A smart meter will put you in control of the energy use and energy efficiency of your home. A smart meter will allow you to see in real time the energy you are using and give you the chance to make the necessary savings to help with your energy bills and caron footprint.
A smart meter is a new kind of electricity and gas meter. Unlike your current meter, it sends meter readings directly to your energy supplier. The supplier doesn’t need to visit your house to do a meter reading, and you don’t need to take a reading yourself. This means there are no more estimated bills.
Both electricity and gas meters can be smart. They may also have an in-home display to show you how much energy you’re using, and a communications hub which shares the information with your energy supplier.
Smart meters are part of the plan to improve the efficiency of the national energy network. By knowing more about how much energy is being used at different times, suppliers can match supply to demand more effectively.
A smart meter could help you make better decisions about how you use energy. It will show you which activities use the most energy, so you can make simple changes to help save energy and pay less on your energy bills.
If you want to switch electricity and gas supplier, the data collected by your smart meter can help you find the cheapest tariff for your energy use.
A smart meter may be right for if you want:
You may want to stick with your current meter if you:
Yes. There is a SMETS 1 meter, which stands for Smart Metering Equipment Technical Specifications. These don’t use a standardised system for sending meter readings to energy suppliers, so if you switch suppliers, your new supplier won’t be able to get readings. You'll need to provide regular readings, wait for a meter reader or have estimated bills.
There’s also a SMETS 2 meter. These meters can give readings to any energy supplier. In rural areas, SMETS 2 meters can tell the energy network if there is a power cut. Eventually all meters will be upgraded or replaced by a SMETS 2 meter.
A smart meter will tell your energy supplier about how you use your gas and electricity, but you control how your data is used:
Yes. Smart meters communicate with suppliers using a secure network like the one used by your mobile phone.
If you pay the energy bills and they’re addressed to you, you can decide whether to get a smart meter. However, you may wish to speak to your landlord first. If your landlord pays the energy bill, it’s up to them to decide whether to put in a smart meter.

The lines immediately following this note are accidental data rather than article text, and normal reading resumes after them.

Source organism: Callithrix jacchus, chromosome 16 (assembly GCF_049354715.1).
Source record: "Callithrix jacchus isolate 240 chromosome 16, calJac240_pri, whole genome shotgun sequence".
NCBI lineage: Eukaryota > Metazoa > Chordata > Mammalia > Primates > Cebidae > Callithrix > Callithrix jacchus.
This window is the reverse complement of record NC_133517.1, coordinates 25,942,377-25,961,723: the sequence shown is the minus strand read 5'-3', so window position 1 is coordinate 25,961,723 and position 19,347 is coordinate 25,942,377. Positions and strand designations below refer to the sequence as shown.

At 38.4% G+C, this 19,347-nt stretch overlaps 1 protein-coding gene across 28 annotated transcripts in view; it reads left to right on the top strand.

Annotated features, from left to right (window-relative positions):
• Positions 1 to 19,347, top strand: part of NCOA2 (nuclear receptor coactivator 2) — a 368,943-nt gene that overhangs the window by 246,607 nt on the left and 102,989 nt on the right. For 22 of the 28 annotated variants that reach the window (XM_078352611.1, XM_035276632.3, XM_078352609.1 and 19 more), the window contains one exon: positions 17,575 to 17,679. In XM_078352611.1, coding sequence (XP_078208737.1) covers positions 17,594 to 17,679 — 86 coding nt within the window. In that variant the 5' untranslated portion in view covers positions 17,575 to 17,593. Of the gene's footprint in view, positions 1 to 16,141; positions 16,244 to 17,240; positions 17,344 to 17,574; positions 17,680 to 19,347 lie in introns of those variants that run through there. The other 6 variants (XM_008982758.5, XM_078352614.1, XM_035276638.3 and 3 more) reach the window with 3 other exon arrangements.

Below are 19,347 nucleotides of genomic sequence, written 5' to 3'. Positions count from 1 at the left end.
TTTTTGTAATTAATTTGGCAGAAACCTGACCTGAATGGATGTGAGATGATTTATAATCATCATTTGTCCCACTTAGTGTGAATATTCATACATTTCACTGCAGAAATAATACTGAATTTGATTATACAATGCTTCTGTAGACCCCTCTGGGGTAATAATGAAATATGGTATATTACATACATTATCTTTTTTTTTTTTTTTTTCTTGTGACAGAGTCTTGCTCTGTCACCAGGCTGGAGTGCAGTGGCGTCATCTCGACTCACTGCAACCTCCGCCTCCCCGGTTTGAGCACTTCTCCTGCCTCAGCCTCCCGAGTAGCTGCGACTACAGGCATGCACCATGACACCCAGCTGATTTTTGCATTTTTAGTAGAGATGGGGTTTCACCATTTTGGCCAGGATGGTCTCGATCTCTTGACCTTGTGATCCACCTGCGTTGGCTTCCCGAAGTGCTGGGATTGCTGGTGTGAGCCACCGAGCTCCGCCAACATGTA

Possibly. You should check with your supplier.
Yes. Smart meters may make prepayment tariffs cheaper in future. Smart meters will also allow new ways to top-up your meter by phone, online or through an app.
Some solar-panel owners have had problems getting smart meters put in. If you’re getting a smart meter installed, make sure your energy supplier is aware you have solar panels.
It may take a while for the readings to be submitted automatically to the supplier. Allow up to a few weeks for the system to start working. If you still receive estimated bills after this, your meter may not be working properly, and you should contact your energy supplier.
If you pay by direct debit or an annual payment plan, your supplier estimates how much energy you’ll use over a year and splits this into 12 equal amounts. You will receive monthly statements (not bills) showing your exact energy usage.
You can choose to pay for your exact energy usage at the end of each month. This could mean paying more in colder months and less in warmer months. You should ask your supplier to arrange this.
If you had estimated bills before getting a smart meter, you may get a ‘back-bill’ if the amount of electricity and/or gas you used is higher than the amount you paid for. Depending on the circumstances, suppliers can’t back-bill further back than 12 months and should offer a payment plan.
If you think your readings are wrong, your supplier can have it inspected. If it shows that your meter is working correctly and you requested the inspection, you will have to pay for the inspection.
You can also buy an energy monitor to check your electricity meter, such as Owl or Efergy, however these may not be as accurate as an inspection carried out by your supplier.
If you doubt your meter readings you should contact your supplier, who can carry out checks. They can also pass your complaint on to the power grid operator.